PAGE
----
On Monday, June 16, 2014 4:25:57 PM UTC-4, Joe Biden wrote:
he got his scope leads reversed.
It's not magic, unless you don't understand electrical engineering
and prefer to remain ignorant.
The IEEE power systems engineer that presented this paper before
an IEEE conference of power systems engineers said exactly the same
thing. It could not be any clearer or more to the point:
"Which now brings into focus the reality that standard 120/240 secondary sy
stems are not single phase line to ground systems, instead they are three w
ire systems with two phases and one ground wires. Further, the standard 120
/240 secondary is different from the two phase primary system in that the s
econdary phases are separated by 180 degrees instead of three phases separa
ted by 120 degrees. What all of this means is that analysis software and me
thods must now deal with an electrical system requiring a different set of
algorithms than those used to model and analyze the primary system."
The IEEE is about as credible a reference as you can get. And the author
of that paper, which was published by the IEEE has many other peer reviewed
papers published by the IEEE. Of course, you don't even know what the IEEE
If you want more, from a tutorial from an electrical eqpt
On Fig 1. Note that one leg is labeled phase A, the other phase B.
"The phase of hot leg 2 (phase B) is in the opposite direction,
ie 180 degrees apart from the phase of hot leg 1 (phase A)".
They go on to describe the phase relationship and state:
"This indicates that the two 120 VAC voltages are 180 degrees out
An application note from another electrical eqpt manufacturer:
"The two legs, represented by Phase A and Phase B are 180 degrees
Since you want to drag this other discussion into this, it's worth
noting that Stormin's AC dispute and the phase discussion have some
important things in common. One is that in both cases, I can and have
answered every question posed, in detail
and explained it with physics. The other side can't explain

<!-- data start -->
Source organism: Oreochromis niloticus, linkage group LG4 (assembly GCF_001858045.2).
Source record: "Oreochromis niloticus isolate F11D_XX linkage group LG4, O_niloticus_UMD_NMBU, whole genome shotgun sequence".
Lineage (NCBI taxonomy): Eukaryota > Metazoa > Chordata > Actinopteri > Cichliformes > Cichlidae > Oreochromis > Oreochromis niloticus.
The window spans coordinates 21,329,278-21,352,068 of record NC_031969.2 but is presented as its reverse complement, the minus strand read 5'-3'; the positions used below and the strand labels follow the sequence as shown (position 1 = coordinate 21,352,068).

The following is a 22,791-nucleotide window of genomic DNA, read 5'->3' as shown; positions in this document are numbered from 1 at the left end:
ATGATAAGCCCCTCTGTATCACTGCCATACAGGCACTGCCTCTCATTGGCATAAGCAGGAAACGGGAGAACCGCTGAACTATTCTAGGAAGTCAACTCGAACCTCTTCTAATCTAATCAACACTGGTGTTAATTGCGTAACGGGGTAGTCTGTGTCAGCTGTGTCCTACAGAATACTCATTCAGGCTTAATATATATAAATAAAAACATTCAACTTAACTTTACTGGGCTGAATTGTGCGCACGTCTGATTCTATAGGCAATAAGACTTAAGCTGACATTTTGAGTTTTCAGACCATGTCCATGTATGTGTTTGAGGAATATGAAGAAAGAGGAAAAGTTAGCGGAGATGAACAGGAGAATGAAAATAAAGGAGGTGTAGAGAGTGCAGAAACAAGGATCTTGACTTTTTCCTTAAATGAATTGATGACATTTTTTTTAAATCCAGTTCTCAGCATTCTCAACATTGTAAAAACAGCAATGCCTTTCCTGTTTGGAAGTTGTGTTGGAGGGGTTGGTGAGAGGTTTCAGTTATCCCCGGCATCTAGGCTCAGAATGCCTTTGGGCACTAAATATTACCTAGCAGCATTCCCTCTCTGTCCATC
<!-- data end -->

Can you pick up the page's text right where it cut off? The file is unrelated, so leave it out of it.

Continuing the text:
anything and resorts to 3 word, partial sentences that don't clarify,
but just evade or deflect. In the case of phase,
I asked a dozen times for others to give a definition of phase, which is
certainly a reasonable expectation. If you're going to debate it, then
you should be able to give your definition. I got not one answer from
the other side.
And just like in the discussion of phase, those taking cheap shots,
bring nothing, no references, no science, nada to the discussion.
And as I said before, from your response, it appears that you didn't even u
nderstand what Stormin said. Here is what you posted:
"Stormy, you're correct! If the system refrigerant is low, the low side pr
essure could easily drop to atmospheric pressure when the compressor turns
That is *not* what Stormin said and not what is being disputed.
So, here's your chance to finally go on the record and tell us
what you think. Here is what Stormin said:
"I returned a couple days later, and put a low
side gage on. With the compressor running, the
gage read about 8 inches mercury. If it was a
low side leak, it would have read zero. "
Do you agree that with a small leak, that the fact it read
8 inches instead of zero, indicates that the leak is on
the high side?
And why do you have to hide behind multiple aliases? I think we all
On 6/13/2014 11:06 AM, email@example.com wrote:
agree with the others.
will leak the same high side or low side.
will be low because the charge is Low but the leak
itself will not effect the pressure if it is small
so there will be no difference if the leak was on
the high side or low side.
Here is a chance for me to learn from you. So, tell
me why (as with others) you believe that a low side
leak of a central AC system on a house would not result
in zero PSI on the low side while the system is running?
I may very possibly be mistaken, and here is my chance
Stormy, you're correct! If the system refrigerant is low, the low side pressure could easily drop to atmospheric pressure when the compressor turns on.
You have to remember that there are some numbnutz here that think that a center-tap transformer can convert single phase into 2-phase, all because they got their oscilloscope leads mixed up..
On Saturday, June 14, 2014 8:40:36 AM UTC-4, Willis Carrier wrote:
But that isn't what Stormin is claiming. He's claiming that a low side
pressure of zero while it's running means that the small leak is on the